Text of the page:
The ADA is proud to become the first dental organization to collaborate with Choosing Wisely, an initiative of the American Board of Internal Medicine (ABIM) Foundation and Consumer Reports that aims to help patients make smart choices about their health care.
Choosing Wisely’s mission is to promote conversations between clinicians and patients by publishing lists of scientific and evidence-based recommendations from more than 70 national specialty societies.
Consumer Reports supports these conversations by creating and disseminating patient-friendly materials through a bevy of consumer and employer groups such as AARP and the National Business Group on Health.
The ADA sees this collaboration as an opportunity to help foster informed conversations between patients and dentists. It also reinforces the ADA’s commitment to being a leading advocate of oral health and the premier source for trusted dental information for the profession and the public.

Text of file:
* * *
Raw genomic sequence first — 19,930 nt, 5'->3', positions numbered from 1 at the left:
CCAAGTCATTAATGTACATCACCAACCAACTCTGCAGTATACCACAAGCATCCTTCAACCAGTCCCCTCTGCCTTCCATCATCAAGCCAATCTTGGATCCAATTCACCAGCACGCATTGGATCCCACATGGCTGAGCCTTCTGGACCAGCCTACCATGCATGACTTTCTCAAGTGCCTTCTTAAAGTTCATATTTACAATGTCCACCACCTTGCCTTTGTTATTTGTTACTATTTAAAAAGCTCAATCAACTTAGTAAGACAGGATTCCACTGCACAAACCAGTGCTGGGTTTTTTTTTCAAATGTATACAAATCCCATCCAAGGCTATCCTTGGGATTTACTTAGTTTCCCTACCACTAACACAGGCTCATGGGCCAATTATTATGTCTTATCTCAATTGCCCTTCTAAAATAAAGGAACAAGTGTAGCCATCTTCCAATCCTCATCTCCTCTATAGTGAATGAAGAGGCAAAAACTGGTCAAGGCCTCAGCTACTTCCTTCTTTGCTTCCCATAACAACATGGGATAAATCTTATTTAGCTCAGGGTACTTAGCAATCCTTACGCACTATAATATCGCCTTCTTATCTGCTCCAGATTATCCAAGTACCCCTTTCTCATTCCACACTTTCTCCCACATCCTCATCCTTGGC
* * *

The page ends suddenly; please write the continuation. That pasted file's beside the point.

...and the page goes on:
To learn more about this initiative, view the "Which dental treatments are right for you?" brochure, which features messages for patients.
Here are the Choosing Wisely statements for clinicians and patients:
|Don’t recommend non-fluoride toothpaste for infants and children.
||Use toothpaste with fluoride for children and infants.
|Avoid restorative treatment as a first line of treatment in incipient (non-cavitated) occlusal caries without first considering sealant use.
||Consider sealants to prevent decay or treat surface cavities.
|Avoid protective stabilization, sedation or general anesthesia in pediatric patients without consideration of all options with the legal guardian.
||Talk about all the options for calming your child during dental procedures.
|Avoid routinely using irreversible surgical procedures such as braces, occlusal equilibration and restorations as the first treatment of choice in the management of temporomandibular joint disorders.
||For jaw pain, try conservative treatments first.
|Don’t replace restorations just because they are old.
||Don't replace fillings just because they’re old.